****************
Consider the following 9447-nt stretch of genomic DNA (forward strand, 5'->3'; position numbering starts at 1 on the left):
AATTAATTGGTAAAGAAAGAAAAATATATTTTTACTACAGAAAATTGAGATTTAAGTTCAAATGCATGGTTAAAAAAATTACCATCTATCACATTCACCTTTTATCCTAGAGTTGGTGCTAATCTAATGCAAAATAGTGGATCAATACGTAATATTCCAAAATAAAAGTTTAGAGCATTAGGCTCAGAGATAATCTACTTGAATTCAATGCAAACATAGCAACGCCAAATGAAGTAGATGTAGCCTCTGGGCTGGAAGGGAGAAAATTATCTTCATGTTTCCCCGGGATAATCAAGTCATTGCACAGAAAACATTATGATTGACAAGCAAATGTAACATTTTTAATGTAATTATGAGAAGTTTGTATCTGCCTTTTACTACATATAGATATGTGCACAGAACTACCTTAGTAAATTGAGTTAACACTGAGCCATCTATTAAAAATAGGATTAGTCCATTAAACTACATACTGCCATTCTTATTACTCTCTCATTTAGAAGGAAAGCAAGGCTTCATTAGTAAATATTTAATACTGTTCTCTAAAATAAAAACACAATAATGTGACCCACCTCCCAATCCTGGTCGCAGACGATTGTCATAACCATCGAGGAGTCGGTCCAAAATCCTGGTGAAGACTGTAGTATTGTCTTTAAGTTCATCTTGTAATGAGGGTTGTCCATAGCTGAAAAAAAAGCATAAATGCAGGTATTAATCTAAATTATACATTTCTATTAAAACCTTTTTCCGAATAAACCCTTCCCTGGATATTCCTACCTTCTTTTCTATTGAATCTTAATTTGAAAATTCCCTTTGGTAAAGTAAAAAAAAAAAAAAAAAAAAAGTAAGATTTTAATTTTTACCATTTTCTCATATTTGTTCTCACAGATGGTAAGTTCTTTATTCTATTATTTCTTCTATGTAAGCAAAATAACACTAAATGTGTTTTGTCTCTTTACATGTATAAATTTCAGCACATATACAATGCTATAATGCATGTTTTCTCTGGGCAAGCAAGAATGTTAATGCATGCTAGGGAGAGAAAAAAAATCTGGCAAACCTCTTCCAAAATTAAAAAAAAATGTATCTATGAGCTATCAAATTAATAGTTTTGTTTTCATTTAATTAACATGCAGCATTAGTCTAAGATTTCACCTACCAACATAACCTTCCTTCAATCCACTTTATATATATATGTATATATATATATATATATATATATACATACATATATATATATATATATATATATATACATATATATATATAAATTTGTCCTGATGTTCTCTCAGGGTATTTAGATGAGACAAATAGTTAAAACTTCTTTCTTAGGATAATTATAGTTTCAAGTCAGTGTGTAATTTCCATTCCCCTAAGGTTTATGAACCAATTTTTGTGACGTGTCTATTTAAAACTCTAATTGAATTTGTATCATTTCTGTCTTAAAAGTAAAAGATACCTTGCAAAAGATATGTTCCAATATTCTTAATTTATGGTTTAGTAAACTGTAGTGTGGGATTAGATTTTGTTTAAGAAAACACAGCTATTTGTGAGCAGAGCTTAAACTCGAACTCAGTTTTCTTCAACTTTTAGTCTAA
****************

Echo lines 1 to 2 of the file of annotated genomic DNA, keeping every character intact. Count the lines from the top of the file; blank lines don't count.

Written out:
Consider the following 9447-nt stretch of genomic DNA (forward strand, 5'->3'; position numbering starts at 1 on the left):
AATTAATTGGTAAAGAAAGAAAAATATATTTTTACTACAGAAAATTGAGATTTAAGTTCAAATGCATGGTTAAAAAAATTACCATCTATCACATTCACCTTTTATCCTAGAGTTGGTGCTAATCTAATGCAAAATAGTGGATCAATACGTAATATTCCAAAATAAAAGTTTAGAGCATTAGGCTCAGAGATAATCTACTTGAATTCAATGCAAACATAGCAACGCCAAATGAAGTAGATGTAGCCTCTGGGCTGGAAGGGAGAAAATTATCTTCATGTTTCCCCGGGATAATCAAGTCATTGCACAGAAAACATTATGATTGACAAGCAAATGTAACATTTTTAATGTAATTATGAGAAGTTTGTATCTGCCTTTTACTACATATAGATATGTGCACAGAACTACCTTAGTAAATTGAGTTAACACTGAGCCATCTATTAAAAATAGGATTAGTCCATTAAACTACATACTGCCATTCTTATTACTCTCTCATTTAGAAGGAAAGCAAGGCTTCATTAGTAAATATTTAATACTGTTCTCTAAAATAAAAACACAATAATGTGACCCACCTCCCAATCCTGGTCGCAGACGATTGTCATAACCATCGAGGAGTCGGTCCAAAATCCTGGTGAAGACTGTAGTATTGTCTTTAAGTTCATCTTGTAATGAGGGTTGTCCATAGCTGAAAAAAAAGCATAAATGCAGGTATTAATCTAAATTATACATTTCTATTAAAACCTTTTTCCGAATAAACCCTTCCCTGGATATTCCTACCTTCTTTTCTATTGAATCTTAATTTGAAAATTCCCTTTGGTAAAGTAAAAAAAAAAAAAAAAAAAAAGTAAGATTTTAATTTTTACCATTTTCTCATATTTGTTCTCACAGATGGTAAGTTCTTTATTCTATTATTTCTTCTATGTAAGCAAAATAACACTAAATGTGTTTTGTCTCTTTACATGTATAAATTTCAGCACATATACAATGCTATAATGCATGTTTTCTCTGGGCAAGCAAGAATGTTAATGCATGCTAGGGAGAGAAAAAAAATCTGGCAAACCTCTTCCAAAATTAAAAAAAAATGTATCTATGAGCTATCAAATTAATAGTTTTGTTTTCATTTAATTAACATGCAGCATTAGTCTAAGATTTCACCTACCAACATAACCTTCCTTCAATCCACTTTATATATATATGTATATATATATATATATATATATATACATACATATATATATATATATATATATATATACATATATATATATAAATTTGTCCTGATGTTCTCTCAGGGTATTTAGATGAGACAAATAGTTAAAACTTCTTTCTTAGGATAATTATAGTTTCAAGTCAGTGTGTAATTTCCATTCCCCTAAGGTTTATGAACCAATTTTTGTGACGTGTCTATTTAAAACTCTAATTGAATTTGTATCATTTCTGTCTTAAAAGTAAAAGATACCTTGCAAAAGATATGTTCCAATATTCTTAATTTATGGTTTAGTAAACTGTAGTGTGGGATTAGATTTTGTTTAAGAAAACACAGCTATTTGTGAGCAGAGCTTAAACTCGAACTCAGTTTTCTTCAACTTTTAGTCTAA